9.5 Mile Training Run

On Saturday I went on a 9.5 mile run and I think it’s fair to say it was NOT a good run. I think it’s fair to say I experienced a serious bout of muscle fatigue. That, combined with the bitching, moaning and crying, just about did me in. I suspect it about did my running partner in too. (Sorry, Carl. Thanks for putting up with all my drama.)

I felt OK, contrary to what I would have expected, for about the first 4 miles. After that, my legs felt like they weighed approximately 1,000 lbs. each. Not cool. I have felt like this one other time – in the Chicago Rock-n-Roll 1/2 at about mile 9. At that point I thought I couldn’t go on. I did, but I went slowly, and my overall time suffered because of it. Same thing this past weekend. At about mile 6 or 7 I just felt like I could not go on. I want that feeling to never come again. I have been reading a little about my VO2 max and levels of lactic acid (threshold) in my muscles, but I know very little about it. From what I do understand, there’s a point at which the threshold has been crossed; something to do with oxygen, and there’s little that can be done. Just keep training. Keep running. Keep going.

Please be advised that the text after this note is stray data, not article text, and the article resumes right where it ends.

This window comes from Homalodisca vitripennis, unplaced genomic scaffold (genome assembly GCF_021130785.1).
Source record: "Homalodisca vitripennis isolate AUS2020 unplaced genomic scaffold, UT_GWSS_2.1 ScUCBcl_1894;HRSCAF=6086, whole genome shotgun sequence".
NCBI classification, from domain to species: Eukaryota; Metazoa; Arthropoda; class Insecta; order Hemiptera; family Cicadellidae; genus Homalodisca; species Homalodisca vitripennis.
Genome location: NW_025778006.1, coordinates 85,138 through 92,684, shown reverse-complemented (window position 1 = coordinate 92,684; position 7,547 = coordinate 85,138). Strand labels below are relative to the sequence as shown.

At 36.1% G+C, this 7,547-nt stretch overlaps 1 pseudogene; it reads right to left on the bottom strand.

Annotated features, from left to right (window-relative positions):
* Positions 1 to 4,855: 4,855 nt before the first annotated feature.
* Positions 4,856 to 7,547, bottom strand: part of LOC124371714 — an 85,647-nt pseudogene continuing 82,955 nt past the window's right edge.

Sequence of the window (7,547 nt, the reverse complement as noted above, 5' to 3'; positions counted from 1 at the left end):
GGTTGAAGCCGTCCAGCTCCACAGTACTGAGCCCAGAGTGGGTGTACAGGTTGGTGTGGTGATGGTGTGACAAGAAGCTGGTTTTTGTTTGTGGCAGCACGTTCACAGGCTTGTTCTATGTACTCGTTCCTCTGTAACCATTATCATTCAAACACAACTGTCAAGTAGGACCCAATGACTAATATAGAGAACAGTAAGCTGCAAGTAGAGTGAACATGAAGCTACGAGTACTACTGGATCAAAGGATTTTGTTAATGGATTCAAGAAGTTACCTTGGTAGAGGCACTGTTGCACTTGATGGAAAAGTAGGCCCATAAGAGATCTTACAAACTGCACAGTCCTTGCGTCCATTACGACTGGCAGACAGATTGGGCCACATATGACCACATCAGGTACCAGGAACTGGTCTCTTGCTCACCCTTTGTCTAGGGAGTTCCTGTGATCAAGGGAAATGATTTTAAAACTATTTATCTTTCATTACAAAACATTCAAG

Ok, but that just SUCKS.

I even said outloud at some point that I was really trying to just enjoy myself. I reminded myself to look up at the sky, the gorgeous surroundings of trees and bluffs and river, as opposed to my feet that were failing me. I reminded myself that I am running for better health, so that I may stick around as long as possible; that I am running because I can and that I am in the minority in this regard. I reminded myself that running is a serious mindfuck and that I am stronger than I think I am. Alas, my body said no and my mind followed. I get a “daily kick in the butt” email from Runner’s World. Today’s, fittingly, was “If you can train your mind for running, everything else will be easy.” Even more odd, that quote is by Amby Burfoot, who I didn’t know about until last night, when I picked up a book called “No Need For Speed.” In the acknowledgements, the author thanks Amby for his encouragement through the years. Maybe these kinds of little coincidences mean something. Maybe I need more oxygen.

At least I got in a long training run before the Waddell and Reed half marathon this coming Saturday in Kansas City. At this point, I am still just in these things to finish. And get the medal, of course.

On a lighter note, I was surprised on Sunday when I experienced not one ounce of soreness from the previous day’s torture. Seriously, not a bit. I was perfectly fine. To be honest, I was kind of counting on a little soreness, just to prove to myself I’d done something extreme the day before. I didn’t even need a nap Saturday afternoon. Hmmm…

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